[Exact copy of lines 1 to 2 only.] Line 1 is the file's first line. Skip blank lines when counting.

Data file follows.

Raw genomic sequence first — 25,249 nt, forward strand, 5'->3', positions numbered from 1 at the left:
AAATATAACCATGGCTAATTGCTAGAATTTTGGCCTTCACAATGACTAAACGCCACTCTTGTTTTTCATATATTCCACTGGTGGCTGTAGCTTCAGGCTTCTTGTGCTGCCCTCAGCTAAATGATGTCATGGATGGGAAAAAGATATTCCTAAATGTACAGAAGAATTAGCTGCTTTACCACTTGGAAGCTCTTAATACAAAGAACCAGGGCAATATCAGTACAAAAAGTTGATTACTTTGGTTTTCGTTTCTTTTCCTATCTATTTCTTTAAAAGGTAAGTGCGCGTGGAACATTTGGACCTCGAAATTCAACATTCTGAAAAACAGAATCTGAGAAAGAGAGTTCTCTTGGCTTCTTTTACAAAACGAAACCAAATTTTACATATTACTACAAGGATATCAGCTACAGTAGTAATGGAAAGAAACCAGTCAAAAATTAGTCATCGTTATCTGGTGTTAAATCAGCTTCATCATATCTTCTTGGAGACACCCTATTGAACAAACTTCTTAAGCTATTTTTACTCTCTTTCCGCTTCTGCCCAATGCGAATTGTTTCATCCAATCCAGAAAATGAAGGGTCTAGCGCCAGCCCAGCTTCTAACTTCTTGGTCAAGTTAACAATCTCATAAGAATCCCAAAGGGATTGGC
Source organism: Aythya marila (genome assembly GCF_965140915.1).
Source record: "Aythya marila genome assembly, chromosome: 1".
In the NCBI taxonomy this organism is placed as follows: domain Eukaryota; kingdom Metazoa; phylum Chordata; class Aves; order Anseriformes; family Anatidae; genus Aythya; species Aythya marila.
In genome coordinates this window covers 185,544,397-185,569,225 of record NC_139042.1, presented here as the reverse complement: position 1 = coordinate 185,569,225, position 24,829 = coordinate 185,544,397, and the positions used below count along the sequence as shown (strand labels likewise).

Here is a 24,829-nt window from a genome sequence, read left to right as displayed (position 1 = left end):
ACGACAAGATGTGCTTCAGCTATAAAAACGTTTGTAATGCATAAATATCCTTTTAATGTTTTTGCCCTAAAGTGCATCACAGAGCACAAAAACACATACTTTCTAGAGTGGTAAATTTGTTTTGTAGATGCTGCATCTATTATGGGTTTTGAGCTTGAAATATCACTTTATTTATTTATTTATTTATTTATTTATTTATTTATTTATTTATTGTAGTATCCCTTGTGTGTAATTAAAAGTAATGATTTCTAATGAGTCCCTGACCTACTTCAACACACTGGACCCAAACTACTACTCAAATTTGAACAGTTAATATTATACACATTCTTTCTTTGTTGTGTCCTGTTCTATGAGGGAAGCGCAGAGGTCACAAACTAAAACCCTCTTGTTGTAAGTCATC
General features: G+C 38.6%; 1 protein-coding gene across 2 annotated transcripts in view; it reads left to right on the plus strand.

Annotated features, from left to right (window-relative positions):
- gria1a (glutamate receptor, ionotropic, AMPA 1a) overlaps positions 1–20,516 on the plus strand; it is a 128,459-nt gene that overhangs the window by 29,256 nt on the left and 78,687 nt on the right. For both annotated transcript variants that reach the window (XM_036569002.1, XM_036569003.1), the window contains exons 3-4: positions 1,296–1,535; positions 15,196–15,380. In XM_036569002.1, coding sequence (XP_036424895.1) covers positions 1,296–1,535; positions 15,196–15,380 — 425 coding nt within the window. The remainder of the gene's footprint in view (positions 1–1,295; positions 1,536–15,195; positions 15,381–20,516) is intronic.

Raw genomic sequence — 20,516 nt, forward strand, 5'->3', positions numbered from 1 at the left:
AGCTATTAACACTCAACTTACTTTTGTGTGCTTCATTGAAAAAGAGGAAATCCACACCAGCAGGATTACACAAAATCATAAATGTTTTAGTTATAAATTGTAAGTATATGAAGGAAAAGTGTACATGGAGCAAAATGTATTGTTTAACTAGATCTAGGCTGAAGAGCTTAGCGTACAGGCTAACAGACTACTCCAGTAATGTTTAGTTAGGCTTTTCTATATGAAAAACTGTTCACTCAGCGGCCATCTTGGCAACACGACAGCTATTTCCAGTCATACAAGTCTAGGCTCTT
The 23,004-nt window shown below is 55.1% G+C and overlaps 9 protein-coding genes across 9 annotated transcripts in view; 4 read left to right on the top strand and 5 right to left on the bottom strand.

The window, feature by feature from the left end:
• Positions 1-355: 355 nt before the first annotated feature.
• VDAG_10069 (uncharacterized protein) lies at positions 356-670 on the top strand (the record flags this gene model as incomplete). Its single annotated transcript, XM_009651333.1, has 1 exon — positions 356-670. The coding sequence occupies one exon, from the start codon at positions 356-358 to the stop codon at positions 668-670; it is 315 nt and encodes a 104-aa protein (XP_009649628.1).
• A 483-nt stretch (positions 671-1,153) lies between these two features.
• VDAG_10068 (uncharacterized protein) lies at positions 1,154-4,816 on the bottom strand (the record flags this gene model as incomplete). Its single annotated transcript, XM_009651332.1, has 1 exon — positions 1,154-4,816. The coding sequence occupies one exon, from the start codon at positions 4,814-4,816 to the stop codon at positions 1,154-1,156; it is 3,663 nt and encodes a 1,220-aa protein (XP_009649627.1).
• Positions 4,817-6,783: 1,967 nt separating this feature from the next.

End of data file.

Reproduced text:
Raw genomic sequence first — 25,249 nt, forward strand, 5'->3', positions numbered from 1 at the left:
AAATATAACCATGGCTAATTGCTAGAATTTTGGCCTTCACAATGACTAAACGCCACTCTTGTTTTTCATATATTCCACTGGTGGCTGTAGCTTCAGGCTTCTTGTGCTGCCCTCAGCTAAATGATGTCATGGATGGGAAAAAGATATTCCTAAATGTACAGAAGAATTAGCTGCTTTACCACTTGGAAGCTCTTAATACAAAGAACCAGGGCAATATCAGTACAAAAAGTTGATTACTTTGGTTTTCGTTTCTTTTCCTATCTATTTCTTTAAAAGGTAAGTGCGCGTGGAACATTTGGACCTCGAAATTCAACATTCTGAAAAACAGAATCTGAGAAAGAGAGTTCTCTTGGCTTCTTTTACAAAACGAAACCAAATTTTACATATTACTACAAGGATATCAGCTACAGTAGTAATGGAAAGAAACCAGTCAAAAATTAGTCATCGTTATCTGGTGTTAAATCAGCTTCATCATATCTTCTTGGAGACACCCTATTGAACAAACTTCTTAAGCTATTTTTACTCTCTTTCCGCTTCTGCCCAATGCGAATTGTTTCATCCAATCCAGAAAATGAAGGGTCTAGCGCCAGCCCAGCTTCTAACTTCTTGGTCAAGTTAACAATCTCATAAGAATCCCAAAGGGATTGGC